4 – Le Mans ’66
I don’t think I saw any trailers for this film, just the poster – I thought it sounded interesting, plus I’ve enjoyed much of Christian Bale’s recent work, so I thought it was worth a watch. What it actually turned out to be was an exhilarating piece of cinema that had me glued to the screen. I do enjoy Formula 1, but there’s no denying that it’s become quite sterile and fairly devoid of real characters; some of this is in the name of safety, which is understandable, but that doesn’t mean that there can’t be any entertainment. Not knowing the story behind this film meant I was watching the racing as if it were real, and it made some of the incidents all the more shocking. Bale was impressive, as ever, though it was bizarre not hearing him speak in an American accent – and the soundtrack was absolutely brilliant.
3 – Wild Rose
Country music isn’t really my thing, but the story behind this film is what suckered me in. Yes, it’s a ‘star-is-born’ idea, but a completely original one which sees Glaswegian Rose-Lynn fresh out of prison, trying to get her life back in order and follow her ambitions too. She’s desperate to reconnect with her two young children and earn some money for them all, but at the same time her dream of being a country music star is pulling at her; it’s believable, heart-warming, funny, and moving. Jessie Buckley is as excellent as ever, but what’s completely unexpected is the quality of her singing – I went straight home and downloaded the soundtrack, let’s just leave it at that.
For the first time in my ordered list-making history, this is an official cop-out. But only because I genuinely can’t separate the top two films on my list – they’re both music-based efforts, but two very different films that mean a great deal to me.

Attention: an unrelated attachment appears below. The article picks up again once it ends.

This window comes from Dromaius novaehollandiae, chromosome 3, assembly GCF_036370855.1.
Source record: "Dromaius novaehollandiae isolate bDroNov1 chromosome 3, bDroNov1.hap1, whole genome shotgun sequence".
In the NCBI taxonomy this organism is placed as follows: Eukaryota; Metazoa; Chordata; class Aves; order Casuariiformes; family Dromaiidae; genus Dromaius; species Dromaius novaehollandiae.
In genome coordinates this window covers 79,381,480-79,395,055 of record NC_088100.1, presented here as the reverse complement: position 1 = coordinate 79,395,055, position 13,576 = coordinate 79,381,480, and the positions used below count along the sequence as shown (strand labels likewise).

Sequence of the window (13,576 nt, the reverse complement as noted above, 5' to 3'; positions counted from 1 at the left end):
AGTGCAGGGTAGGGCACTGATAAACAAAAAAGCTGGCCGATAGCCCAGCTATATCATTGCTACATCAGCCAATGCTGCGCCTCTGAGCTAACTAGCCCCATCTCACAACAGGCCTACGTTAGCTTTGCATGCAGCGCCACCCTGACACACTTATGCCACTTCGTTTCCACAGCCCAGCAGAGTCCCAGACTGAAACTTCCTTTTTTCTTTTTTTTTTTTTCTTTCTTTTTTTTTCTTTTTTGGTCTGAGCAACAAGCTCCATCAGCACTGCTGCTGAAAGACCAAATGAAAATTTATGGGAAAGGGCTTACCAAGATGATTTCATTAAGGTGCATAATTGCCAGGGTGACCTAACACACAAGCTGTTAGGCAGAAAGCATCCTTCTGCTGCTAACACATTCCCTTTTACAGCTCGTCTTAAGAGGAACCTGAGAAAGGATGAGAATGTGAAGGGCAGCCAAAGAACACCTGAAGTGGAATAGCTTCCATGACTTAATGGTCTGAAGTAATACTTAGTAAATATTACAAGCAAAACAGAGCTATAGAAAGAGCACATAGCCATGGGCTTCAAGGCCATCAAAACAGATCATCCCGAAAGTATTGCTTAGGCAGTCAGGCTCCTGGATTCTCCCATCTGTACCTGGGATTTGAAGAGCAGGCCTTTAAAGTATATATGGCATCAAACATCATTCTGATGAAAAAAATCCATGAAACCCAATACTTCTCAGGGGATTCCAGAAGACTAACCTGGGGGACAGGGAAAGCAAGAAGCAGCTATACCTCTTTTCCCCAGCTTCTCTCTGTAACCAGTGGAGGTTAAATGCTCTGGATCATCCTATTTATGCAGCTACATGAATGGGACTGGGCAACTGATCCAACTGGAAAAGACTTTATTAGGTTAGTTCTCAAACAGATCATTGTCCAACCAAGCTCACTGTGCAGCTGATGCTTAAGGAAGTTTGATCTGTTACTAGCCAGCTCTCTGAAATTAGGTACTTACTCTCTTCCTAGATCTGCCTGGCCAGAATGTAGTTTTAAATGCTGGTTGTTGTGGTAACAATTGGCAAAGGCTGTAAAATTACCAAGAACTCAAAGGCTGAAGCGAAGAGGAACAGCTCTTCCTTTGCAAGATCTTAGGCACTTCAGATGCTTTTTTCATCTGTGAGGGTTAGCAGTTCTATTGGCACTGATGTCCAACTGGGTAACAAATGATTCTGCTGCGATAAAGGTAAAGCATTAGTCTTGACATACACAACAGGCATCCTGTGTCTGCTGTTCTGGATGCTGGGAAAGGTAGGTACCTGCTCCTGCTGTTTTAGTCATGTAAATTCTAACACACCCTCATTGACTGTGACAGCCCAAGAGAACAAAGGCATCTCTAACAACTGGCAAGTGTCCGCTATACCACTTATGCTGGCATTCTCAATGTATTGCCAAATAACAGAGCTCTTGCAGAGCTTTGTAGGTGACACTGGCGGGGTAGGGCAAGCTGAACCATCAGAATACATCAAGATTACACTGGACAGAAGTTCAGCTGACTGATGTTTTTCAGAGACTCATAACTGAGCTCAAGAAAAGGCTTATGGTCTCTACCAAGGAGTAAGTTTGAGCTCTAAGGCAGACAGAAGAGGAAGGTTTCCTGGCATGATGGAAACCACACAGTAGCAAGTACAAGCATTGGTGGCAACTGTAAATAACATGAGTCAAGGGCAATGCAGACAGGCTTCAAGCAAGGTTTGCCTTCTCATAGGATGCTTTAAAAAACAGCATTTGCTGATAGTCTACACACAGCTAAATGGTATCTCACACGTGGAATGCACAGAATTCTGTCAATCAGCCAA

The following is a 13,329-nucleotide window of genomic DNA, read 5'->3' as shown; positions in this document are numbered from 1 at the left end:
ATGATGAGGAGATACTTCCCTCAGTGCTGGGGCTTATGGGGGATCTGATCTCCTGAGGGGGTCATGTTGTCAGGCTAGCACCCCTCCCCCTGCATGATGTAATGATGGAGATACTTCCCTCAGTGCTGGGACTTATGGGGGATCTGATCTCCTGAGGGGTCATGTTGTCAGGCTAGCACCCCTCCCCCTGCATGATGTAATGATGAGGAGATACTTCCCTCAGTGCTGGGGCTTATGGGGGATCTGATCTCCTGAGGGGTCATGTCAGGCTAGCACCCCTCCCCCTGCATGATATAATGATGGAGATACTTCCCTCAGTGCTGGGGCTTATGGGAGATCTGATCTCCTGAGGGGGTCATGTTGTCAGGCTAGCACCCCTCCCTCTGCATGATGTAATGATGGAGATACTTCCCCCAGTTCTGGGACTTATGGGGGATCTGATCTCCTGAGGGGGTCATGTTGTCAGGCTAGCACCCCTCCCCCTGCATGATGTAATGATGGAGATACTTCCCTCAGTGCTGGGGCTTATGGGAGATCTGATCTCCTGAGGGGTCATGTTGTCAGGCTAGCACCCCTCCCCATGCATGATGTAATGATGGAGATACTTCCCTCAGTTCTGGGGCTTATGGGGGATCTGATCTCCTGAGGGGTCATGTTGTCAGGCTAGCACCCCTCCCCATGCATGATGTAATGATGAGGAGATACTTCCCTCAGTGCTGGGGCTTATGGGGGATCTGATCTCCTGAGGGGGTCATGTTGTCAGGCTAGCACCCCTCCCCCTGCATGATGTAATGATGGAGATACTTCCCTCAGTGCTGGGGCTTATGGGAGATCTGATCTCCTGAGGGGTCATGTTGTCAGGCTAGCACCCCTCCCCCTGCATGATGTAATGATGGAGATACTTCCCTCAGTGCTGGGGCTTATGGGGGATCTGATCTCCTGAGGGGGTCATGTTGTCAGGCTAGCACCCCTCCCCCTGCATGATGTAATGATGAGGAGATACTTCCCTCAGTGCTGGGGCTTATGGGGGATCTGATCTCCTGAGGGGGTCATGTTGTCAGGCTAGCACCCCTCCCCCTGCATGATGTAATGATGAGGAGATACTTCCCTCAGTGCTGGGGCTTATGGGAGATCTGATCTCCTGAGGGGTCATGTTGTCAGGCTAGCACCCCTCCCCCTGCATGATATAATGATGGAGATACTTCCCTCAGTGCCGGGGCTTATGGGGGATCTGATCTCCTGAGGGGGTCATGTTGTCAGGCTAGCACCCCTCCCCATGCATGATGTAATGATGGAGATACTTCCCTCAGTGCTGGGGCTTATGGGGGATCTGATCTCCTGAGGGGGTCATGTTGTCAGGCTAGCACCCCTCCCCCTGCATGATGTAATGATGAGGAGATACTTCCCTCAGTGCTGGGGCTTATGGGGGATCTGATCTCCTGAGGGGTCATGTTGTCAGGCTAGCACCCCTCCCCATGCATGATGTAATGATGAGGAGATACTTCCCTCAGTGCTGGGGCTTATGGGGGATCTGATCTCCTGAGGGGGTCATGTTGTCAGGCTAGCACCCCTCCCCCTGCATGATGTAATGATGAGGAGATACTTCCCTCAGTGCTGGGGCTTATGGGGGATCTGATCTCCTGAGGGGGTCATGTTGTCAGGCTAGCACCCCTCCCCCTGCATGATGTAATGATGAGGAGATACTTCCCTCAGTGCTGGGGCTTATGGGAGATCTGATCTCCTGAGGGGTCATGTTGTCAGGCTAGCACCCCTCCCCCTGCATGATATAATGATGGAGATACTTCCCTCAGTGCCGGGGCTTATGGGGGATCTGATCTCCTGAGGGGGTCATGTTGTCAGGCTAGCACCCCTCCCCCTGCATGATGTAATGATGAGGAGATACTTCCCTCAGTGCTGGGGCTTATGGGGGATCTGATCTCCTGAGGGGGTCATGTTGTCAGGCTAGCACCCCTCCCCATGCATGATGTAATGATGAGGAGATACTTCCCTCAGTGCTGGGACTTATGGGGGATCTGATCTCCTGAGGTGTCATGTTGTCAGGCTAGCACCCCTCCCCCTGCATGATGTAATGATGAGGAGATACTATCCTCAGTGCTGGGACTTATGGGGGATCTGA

=1 – Rocketman
My expectations of this film were, aptly, sky-high ever since I saw the first teaser trailer around Bo Rhap time last year, and I was counting down the days until the end of May as I seemed to see it advertised nearly every time I stepped into a cinema in the early part of this year… I know it disappointed some people as it turned out to be a full-on musical – even though it was kind of obvious that it would be if you’d paid full attention to the trailers. I’ll be honest, I didn’t realise it was a musical (I hadn’t read/heard any interviews, and was clearly just dazzled by the trailers), but then I’m not the kind of person who has a hissy fit at the mere notion of a musical so I didn’t need to know either way. But think about it: how could an Elton John biopic be done any other way? The whole thing is a masterpiece, from Dexter Fletcher’s direction, Lee Hall’s screenplay, and Julian Day’s costume design to Taron Egerton’s stellar performance. I expect to see it picking up a collection of awards over the next few weeks, and then watch it on a London stage within the next few years.